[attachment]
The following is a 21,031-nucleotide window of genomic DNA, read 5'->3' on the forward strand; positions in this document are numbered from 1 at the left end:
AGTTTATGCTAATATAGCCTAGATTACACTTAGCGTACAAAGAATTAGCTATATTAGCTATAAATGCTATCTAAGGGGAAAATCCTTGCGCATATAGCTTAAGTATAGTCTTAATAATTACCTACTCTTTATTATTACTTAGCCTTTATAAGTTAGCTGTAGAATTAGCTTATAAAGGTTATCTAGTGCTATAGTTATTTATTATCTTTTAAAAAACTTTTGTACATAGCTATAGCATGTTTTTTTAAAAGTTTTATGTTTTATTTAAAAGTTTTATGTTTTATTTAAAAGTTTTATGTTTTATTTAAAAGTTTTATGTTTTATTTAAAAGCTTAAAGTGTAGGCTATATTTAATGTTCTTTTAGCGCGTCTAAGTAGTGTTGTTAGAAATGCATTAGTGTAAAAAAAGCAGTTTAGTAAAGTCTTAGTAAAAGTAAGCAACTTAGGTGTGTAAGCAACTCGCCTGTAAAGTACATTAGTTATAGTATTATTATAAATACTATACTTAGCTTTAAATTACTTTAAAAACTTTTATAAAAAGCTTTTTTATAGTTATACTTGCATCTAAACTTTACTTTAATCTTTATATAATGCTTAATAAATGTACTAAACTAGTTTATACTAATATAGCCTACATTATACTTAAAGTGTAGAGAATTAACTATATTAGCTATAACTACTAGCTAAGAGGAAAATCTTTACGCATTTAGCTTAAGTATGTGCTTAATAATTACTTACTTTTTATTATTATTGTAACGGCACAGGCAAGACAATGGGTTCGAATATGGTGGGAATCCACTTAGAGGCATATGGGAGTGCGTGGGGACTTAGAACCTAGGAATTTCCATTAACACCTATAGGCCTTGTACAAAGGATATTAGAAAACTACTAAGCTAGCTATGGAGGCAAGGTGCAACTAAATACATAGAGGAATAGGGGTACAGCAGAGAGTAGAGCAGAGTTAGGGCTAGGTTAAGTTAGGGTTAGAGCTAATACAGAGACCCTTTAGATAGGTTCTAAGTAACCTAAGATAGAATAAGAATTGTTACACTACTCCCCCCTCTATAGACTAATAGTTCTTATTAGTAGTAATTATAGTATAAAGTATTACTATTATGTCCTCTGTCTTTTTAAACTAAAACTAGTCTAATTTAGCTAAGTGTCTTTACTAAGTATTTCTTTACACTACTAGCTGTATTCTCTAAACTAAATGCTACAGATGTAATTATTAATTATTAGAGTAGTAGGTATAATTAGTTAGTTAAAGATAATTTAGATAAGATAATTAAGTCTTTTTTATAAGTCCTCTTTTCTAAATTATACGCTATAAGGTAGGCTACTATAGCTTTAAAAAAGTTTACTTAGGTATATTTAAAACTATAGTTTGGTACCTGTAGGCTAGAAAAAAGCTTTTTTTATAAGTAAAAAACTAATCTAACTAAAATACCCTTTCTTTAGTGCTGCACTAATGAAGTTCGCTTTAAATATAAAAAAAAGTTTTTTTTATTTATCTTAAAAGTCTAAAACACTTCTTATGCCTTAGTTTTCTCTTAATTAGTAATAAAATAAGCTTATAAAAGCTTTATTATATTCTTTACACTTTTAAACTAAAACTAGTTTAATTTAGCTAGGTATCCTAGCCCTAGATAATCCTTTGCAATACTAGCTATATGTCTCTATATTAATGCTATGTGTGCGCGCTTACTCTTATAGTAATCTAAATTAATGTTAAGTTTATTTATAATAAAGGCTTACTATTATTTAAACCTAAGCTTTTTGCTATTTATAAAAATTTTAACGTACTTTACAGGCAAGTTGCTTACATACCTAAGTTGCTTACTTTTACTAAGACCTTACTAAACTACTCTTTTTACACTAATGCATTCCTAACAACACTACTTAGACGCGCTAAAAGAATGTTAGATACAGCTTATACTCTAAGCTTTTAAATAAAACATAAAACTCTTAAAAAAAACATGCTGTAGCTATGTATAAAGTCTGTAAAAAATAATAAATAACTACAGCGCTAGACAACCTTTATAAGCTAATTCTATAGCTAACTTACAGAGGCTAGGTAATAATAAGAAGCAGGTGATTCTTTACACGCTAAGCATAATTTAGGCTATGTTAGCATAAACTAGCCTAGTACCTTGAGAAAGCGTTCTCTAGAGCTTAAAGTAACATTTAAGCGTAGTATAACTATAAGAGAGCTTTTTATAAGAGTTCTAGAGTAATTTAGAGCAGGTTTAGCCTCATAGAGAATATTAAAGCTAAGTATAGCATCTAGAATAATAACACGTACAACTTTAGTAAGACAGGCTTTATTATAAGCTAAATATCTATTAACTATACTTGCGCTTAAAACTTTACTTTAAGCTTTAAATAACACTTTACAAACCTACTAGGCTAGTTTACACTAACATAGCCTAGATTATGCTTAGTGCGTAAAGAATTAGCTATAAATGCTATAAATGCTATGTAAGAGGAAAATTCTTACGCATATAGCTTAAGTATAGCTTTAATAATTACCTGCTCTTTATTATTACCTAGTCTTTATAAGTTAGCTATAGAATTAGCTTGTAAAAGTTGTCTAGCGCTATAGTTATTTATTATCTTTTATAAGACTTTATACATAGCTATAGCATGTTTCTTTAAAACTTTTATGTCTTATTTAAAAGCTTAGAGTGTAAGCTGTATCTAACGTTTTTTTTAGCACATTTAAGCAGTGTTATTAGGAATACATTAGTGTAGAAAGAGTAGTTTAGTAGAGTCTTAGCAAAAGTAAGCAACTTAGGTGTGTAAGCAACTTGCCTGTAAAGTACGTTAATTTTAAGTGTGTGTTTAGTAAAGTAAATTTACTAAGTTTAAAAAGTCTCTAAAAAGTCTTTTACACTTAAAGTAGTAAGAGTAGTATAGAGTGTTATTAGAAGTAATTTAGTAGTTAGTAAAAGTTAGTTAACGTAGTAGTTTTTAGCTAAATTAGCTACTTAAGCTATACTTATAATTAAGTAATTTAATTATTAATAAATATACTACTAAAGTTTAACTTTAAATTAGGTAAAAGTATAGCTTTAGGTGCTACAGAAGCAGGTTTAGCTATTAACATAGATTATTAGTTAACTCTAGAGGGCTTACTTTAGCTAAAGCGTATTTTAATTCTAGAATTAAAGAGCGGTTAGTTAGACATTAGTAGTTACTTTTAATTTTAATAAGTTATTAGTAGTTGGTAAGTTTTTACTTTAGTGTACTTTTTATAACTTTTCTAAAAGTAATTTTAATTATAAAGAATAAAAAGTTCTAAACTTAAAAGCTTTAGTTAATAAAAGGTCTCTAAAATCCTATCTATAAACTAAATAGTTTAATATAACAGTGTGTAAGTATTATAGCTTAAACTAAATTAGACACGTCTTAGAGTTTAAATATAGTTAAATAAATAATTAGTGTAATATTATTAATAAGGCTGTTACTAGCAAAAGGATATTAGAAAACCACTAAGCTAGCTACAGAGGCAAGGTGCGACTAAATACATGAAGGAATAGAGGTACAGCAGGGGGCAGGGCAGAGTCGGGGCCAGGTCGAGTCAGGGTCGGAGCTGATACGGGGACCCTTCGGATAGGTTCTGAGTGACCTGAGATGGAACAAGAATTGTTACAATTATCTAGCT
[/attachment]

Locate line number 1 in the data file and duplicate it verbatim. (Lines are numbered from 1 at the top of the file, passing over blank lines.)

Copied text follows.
The following is a 21,031-nucleotide window of genomic DNA, read 5'->3' on the forward strand; positions in this document are numbered from 1 at the left end: